United States: Returning to Proper Diplomacy

Trump distinguished himself by nominating officials abroad who were either incompetent or hostile to their host countries. If he wants to get American diplomacy back on track, Biden must break with this approach.

On Feb. 4, President Joe Biden reserved his first visit to a U.S. government agency for the State Department. It sends a strong signal: His predecessor, Donald Trump, had preferred to first greet the people at the Pentagon and the CIA. “America is back,” the new Democratic president declared, clearly expressing his desire to see a return to the world stage through diplomacy rather than force. He illustrated this policy by announcing that he would halt American aid to Saudi Arabia in its war in Yemen as one of his first measures.

Biden also seeks to revive a diplomatic apparatus that was particularly abused by Trump and his man at the State Department, Mike Pompeo. The American diplomatic corps, having been held in contempt, depleted and weaponized, has just experienced four difficult years and very much needed this infusion of presidential trust. “We need you, badly,” Biden told a group of civil servants. “You are the face of America.”

Much To Do

There is much to do. Trump exploited the long American tradition of nominating political friends to ambassadorships more broadly than any other commander in chief; involving notorious “political appointees” with no foreign relations experience, whose only merit has been to help finance a president’s election. For four years, Trump has been the “face of America,” but in the capital cities of America’s allies, it was also the face of emissaries that Trump personally chose from among his cronies.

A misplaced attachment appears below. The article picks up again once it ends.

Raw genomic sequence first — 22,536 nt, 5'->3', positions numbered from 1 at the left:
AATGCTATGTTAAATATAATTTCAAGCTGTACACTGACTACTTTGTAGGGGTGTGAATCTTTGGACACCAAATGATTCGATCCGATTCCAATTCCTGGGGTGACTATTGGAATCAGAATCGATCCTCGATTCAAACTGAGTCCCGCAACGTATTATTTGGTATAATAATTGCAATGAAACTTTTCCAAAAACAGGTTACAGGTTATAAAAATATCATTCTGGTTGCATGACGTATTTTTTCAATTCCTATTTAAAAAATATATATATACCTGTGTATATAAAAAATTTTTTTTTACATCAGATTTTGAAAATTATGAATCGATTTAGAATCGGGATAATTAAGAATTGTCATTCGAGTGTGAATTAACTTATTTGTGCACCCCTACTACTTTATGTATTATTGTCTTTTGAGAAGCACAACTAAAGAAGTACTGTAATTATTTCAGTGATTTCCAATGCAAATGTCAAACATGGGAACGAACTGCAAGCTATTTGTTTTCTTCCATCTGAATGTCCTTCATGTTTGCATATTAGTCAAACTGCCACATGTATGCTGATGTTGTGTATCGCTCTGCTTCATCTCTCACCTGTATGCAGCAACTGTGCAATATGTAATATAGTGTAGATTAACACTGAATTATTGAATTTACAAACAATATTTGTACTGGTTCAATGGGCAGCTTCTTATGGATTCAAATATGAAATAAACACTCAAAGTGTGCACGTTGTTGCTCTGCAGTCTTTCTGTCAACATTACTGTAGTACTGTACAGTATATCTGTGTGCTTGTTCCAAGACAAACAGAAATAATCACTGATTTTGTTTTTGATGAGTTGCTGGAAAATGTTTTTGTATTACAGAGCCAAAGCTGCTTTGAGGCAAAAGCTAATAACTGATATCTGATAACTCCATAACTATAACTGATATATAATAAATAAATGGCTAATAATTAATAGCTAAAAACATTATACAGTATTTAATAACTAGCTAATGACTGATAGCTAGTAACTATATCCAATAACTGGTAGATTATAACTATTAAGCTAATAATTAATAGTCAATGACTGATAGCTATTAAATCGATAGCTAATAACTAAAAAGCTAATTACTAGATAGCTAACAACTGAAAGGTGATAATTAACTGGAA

At best, as in the case of U.S. Ambassador to France Jamie McCourt, former co-owner of the Los Angeles Dodgers baseball team who donated $400,000 to the Trump campaign, they were insipid. Initially confirmed by the Senate as Ambassador to Belgium, McCourt was suddenly redirected to Paris when Trump discovered that the United States didn’t have an ambassador in France during his visit on July 14, 2017. At worst, as in the case of Richard Grenell, U.S. Ambassador to Germany, and Gordon Sondland, U.S. Ambassador to the EU, they actively pursued hostile policy. Grenell, for example, called on extreme right movements in Europe to unite under the leadership of American national populist instigator Steve Bannon, fortunately in vain.

In London, American Ambassador to the U.K. Woody Johnson, who made his fortune in the National Football League, was accused of working to schedule the U.S. Open tournament at one of Trump’s golf courses in Great Britain, again in vain. What they all have in common is that they all had particularly difficult relationships with the career diplomats who served under their command. Jeffrey Gunter, a dermatologist who served as U.S. ambassador to Iceland, went through seven deputies in two years.

If he wants to change the face of America, Biden and his secretary of state, Antony Blinken, who is a connoisseur of Europe, can start by nominating normal, serious and competent ambassadors. France is traditionally a prestigious position offered to the faithful, but some important figures such as Pamela Harriman and Felix Rohatyn have proved to be excellent ambassadors. At a moment when trans-Atlantic relations are turning a delicate corner, making judicious choices of officials to represent the United States would be a first sign of respect for its European partners.

About this publication

About Mireille Dedios 43 Articles
I’m an independent French translator based in the Boston area, certified by the American Translators Association (French into English). I honed my translating skills as part of the executive teams of various French and US companies, including State Street Corporation, where as a member of the Public Relations team, I tracked the news media globally and translated press releases into French. I enjoyed this work tremendously and continue to look for opportunities combining translation and news coverage, culture, history and international relations.

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